Editorial of the Socialist
Corbyn must lead a fight against the right and for an anti-austerity programme
The Tory press is stoutly defending the ‘principled’ Labour right-wingers who resigned in protest from Jeremy Corbyn’s shadow cabinet. Kevan Jones, Jonathan Reynolds and Stephen Doughty left their positions over the sacking of Pat McFadden and the moving of Maria Eagle from Defence to be replaced by anti-Trident Emily Thornberry. The Financial Times even calls for so-called ‘moderates’ to “withdraw their labour.”
Shadow Attorney General Catherine McKinnell later resigned citing ‘concerns over the direction and internal conflict’ under Corbyn. Others have raised threats to resign if Corbyn is successful in changing the party’s policy on Trident.
The general secretary of the party has spoken out against Corbyn’s plans to involve the Labour membership in decision making over the issue. He said that any change in how decisions are made must first be passed through the Autumn conference – too late to impact the position taken at the vote expected in Spring on whether to replace Trident nuclear submarines.
While many on the left will welcome the removal or resignation of right wingers, there will also be frustration that the re-shuffle didn’t go much further in striking against the right.
Correctly, after the treachery of the right wing around the Syria vote there was a groundswell in favour of getting rid of the Blairites from the shadow cabinet. This was linked with a mood to fight for mandatory reselection to take them out of Parliament altogether and replace them with Labour candidates who agree with the anti-austerity anti-war agenda that saw Corbyn thrust into the leadership.
Shadow cabinet resignations
In particular, there will be anger that Hilary Benn wasn’t removed. It seems that this change was well trailed by members of Jeremy’s team but ultimately it appears that they balked at this step under yet another threat from ten or eleven right-wing shadow cabinet members that there would be a ‘walkout’ if they had pressed ahead.
Allegedly, a deal was done with Benn that he wouldn’t publically criticise the leadership’s policy positions but he was quick to pronounce that he wouldn’t be muzzled!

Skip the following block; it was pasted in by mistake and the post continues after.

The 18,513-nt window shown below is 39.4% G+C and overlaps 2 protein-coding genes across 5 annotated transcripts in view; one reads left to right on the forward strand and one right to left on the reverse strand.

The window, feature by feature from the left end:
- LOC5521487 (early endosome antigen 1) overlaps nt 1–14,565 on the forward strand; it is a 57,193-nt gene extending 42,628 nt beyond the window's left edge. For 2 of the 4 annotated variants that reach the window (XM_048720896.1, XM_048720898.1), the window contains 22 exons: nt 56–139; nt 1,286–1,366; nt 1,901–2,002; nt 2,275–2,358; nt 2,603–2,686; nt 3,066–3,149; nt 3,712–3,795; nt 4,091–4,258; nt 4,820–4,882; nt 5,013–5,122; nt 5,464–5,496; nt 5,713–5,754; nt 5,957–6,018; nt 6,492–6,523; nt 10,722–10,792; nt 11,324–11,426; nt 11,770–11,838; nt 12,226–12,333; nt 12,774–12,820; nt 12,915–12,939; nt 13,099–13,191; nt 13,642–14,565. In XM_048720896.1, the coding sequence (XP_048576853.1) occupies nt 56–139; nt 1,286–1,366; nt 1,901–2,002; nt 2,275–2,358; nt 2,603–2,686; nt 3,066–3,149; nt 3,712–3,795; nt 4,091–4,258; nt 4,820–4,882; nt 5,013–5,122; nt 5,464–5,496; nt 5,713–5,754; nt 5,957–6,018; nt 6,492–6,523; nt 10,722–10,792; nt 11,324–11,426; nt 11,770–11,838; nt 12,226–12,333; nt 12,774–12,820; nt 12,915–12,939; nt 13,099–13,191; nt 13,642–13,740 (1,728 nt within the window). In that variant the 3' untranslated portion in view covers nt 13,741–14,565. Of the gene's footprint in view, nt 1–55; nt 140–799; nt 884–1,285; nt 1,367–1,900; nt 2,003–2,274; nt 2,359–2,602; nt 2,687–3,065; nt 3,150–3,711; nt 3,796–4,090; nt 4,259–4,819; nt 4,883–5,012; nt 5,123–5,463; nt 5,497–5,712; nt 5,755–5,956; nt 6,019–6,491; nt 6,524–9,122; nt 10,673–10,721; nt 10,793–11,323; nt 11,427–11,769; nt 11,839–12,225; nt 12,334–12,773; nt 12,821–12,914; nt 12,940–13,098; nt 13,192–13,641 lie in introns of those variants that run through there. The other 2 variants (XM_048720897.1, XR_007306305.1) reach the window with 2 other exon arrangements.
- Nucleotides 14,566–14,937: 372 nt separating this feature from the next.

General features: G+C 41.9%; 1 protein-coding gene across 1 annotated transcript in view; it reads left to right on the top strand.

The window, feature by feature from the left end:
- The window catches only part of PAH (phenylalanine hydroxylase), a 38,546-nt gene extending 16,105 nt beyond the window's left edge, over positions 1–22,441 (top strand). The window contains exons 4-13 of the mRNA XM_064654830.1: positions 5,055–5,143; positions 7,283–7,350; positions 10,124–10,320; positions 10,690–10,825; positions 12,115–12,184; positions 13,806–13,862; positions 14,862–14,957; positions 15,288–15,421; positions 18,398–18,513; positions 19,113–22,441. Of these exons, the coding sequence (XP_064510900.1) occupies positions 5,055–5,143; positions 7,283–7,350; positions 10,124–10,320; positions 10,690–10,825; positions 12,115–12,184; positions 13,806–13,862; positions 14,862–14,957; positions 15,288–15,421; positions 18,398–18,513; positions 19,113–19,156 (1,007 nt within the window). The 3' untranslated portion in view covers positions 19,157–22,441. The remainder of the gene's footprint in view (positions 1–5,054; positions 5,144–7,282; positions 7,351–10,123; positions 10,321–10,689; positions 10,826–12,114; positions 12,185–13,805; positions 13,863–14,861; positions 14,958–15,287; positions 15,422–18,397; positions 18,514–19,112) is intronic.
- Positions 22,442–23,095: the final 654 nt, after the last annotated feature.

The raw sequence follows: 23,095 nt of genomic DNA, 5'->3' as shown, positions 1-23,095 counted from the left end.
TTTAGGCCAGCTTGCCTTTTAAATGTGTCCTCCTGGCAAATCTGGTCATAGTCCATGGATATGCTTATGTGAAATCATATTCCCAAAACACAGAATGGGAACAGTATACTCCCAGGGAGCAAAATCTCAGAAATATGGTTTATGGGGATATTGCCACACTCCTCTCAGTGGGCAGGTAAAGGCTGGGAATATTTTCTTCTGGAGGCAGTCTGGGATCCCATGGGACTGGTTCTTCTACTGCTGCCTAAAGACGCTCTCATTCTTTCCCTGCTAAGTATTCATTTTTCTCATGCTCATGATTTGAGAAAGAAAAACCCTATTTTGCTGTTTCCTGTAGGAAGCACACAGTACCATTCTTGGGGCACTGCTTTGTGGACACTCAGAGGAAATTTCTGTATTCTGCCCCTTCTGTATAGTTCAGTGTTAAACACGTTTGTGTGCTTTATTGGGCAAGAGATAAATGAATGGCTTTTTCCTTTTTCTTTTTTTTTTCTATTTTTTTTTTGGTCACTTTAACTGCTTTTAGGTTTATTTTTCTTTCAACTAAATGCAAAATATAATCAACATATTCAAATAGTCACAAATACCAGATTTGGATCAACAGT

The right wing have denounced Jeremy Corbyn as a hypocrite for expecting shadow ministers to vote with him, pointing to his voting record from the backbenches. But this isn’t an issue about ‘loyalty to the leader’ or individual ‘dissent’ but loyalty to the interests of the working class and ever-growing sections of the middle class too.
Jeremy Corbyn, John McDonnell and the small number of principled lefts rightly opposed the pro-market policies of Blair, Brown and Miliband over the last two decades. In contrast, the Blairite rebels have openly collaborated with the Tory class enemies. Benn will never be forgiven after his Syria speech was applauded and cheered by the Tory benches.
Stephen Doughty resigned live on the BBC’s Daily Politics conveniently just minutes before Prime Minister’s Question Time, where Cameron ridiculed the reshuffle.
Yet once again there is a refusal to take decisive action against the right wing. It is becoming a trend that the new leadership sets out on a decision but prevaricates and doesn’t fully follow through.
The result is that they antagonise and then embolden the Labour right and their big business backers but frustrate their own supporters. At root it is an unwillingness to face the reality of the situation and draw the necessary conclusions politically and organisationally.
As we have stated in previous articles and is now increasingly being accepted within much of the press, there are two parties fighting within Labour. But while the right wing seems to be doing the fighting, much of Corbyn’s team are reluctant to accept the reality. On Newsnight, Dianne Abbott denied that there was a “left-right dichotomy” in the party.
While the major differences at this stage have been on foreign policy, the underlying cleavage is over austerity. That is why Corbyn and McDonnell should lead the charge over opposition to the cuts as a means to mobilise their support to defeat the Labour right and transform Labour into an anti-austerity force.
A clear position of calling on Labour councils to refuse to pass on any more Tory cuts (particularly as Osborne’s new £20 billion wave of local authority austerity is cranked up) would mark a real line in the sand. It would be possible to build a mass movement with local communities and council workforces being devastated by the cuts. It would also give a boost to any Labour councillors who are considering voting against the cuts.
This is what is necessary to break the deadlock in Labour. The right have the overwhelming majority of the Parliamentary Labour Party and will never be reconciled to a Corbyn and McDonnell-led Labour Party. But their policies are at odds with the outlook of growing sections of the working and middle classes.
Some historical pillars of Tory rule in the past, such as the legal and medical professions, are being eroded by the economic crisis and austerity. Even in the recent past, the idea of unofficial stoppages by solicitors and even barristers and strikes by doctors would have seemed impossible.
These are groups that can and are being won over to the labour and trade union movement and are some of the basis for the anti-austerity mood behind the Corbyn surge.
Desperately, some of the Blairite MPs in seats outside London and the South East are trying to contrast themselves with the ‘North London elite’ of Corbyn. Yet their pro-austerity ideology has nothing in common with the catastrophe facing working-class people north, south, east or west and can deliver only further misery!
Only by fully adopting a clear anti-cuts programme as the basis for a mass anti-austerity movement can Jeremy Corbyn put clear red water between his leadership and the Labour right.